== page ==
A truly free and independent press is becoming a pipe dream as the mainstream media is increasingly used as a political weapon, writes Dr William Briggs.
‘Free, independent media allow the public to make informed decisions, hold leaders accountable and hear a diversity of opinions — all free of government influence.’
So says a statement from the United States Mission in Italy. It is a noble sentiment but is there a free media, a free press in 2023? Is there really a “Fourth Estate” or just the state? Has the media ever been free?
“Information and knowledge are powerful tools. A free and independent press is the core institution connecting publics to the information they need to advocate for themselves, make informed decisions and hold government officials accountable.”
The idea that the media has not only a duty to remain apart from government but exists autonomously, is embedded in the mythology of the democratic state. It has become one of the verities. The image of the courageous journalist fighting for justice and swaying public opinion is an enduring one and an idea that adds to a general sense of legitimacy in the structures of state and governance.
The Fourth Estate, that body that stands apart and protects our best interests, is an image that has been diligently built. Thomas Carlyle quoted Edmund Burke who described how ‘there were Three Estates in Parliament; but, in the Reporters' Gallery yonder, there sat a Fourth Estate more important far than they all’.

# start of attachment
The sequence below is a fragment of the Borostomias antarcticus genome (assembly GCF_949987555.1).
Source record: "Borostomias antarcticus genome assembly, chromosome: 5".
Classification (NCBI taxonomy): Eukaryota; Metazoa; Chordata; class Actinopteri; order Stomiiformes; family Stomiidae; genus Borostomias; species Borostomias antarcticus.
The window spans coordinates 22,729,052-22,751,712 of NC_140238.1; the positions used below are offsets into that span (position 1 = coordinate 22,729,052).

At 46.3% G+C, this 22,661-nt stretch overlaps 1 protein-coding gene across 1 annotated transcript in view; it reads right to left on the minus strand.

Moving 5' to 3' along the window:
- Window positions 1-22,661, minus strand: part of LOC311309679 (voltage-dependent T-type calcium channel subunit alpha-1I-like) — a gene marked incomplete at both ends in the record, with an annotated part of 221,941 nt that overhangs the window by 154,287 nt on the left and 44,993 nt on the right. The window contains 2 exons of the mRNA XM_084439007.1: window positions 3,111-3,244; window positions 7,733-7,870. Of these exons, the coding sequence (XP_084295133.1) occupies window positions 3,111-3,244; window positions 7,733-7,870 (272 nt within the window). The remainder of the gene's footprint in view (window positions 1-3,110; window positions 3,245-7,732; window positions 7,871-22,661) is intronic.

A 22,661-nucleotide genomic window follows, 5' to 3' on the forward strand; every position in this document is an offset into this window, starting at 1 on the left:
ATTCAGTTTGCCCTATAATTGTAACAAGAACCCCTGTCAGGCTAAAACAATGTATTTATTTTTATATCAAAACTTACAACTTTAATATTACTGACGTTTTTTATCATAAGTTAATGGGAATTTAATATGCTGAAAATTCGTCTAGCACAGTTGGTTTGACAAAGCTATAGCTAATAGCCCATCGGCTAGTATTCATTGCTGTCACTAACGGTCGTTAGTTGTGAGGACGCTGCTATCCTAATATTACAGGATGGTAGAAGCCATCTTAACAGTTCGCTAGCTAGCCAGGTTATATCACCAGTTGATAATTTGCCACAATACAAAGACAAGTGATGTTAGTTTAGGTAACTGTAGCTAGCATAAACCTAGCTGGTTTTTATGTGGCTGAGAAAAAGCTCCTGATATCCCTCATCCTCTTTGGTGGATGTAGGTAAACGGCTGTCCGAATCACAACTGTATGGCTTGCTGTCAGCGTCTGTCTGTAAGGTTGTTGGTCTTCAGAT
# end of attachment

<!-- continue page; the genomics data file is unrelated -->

And so, the heroic image remains, if in a distorted fashion. Dr Martin Hirst once described this Fourth Estate in the modern era as coming ‘to mean taking a principled position to – as Australian Democrats Senator Don Chipp would have put it – “keep the bastards honest”’.
The question remains, is that still the case? The media has always been a part of the weaponry of the state; to inform and in times of crisis, to rally opinion. When times are good, then the reins are loosened and we see a semblance of that freedom that Burke spoke of. What is evident over the past several years is a sharpening of the media in the service of the state.
Are any “bastards” being kept honest today? Is the media now closer to a propaganda machine than a means of informing people, allowing for divergent views and for promoting independent thought? Is the image of the heroic journalist now more akin to a bruised Don Quixote tilting at windmills? Something has happened and it does not augur well.
Our society, economic system and international interactions are increasingly ridden by crisis. The threat of economic crisis looms large. We may be told that things are essentially in order, that there is no real crisis, that there is nothing to see here. We may be told that our economy is the envy of the world and that problems are merely headwinds that we will sail through, but the facts tell another story.
Since the Great Depression, there have been 17 significant recessions and crises that have affected global capitalism. The International Monetary Fund (IMF) reported that between 1970 and 2011 there were 147 banking crises, 217 currency crises and 67 sovereign debt crises. This number has not abated in the past decade and we all live with the consequences today. The latest tremors on the economic front are just the latest. The media, however, appears reluctant to speak ill of an economic system that is in such fundamentally poor health.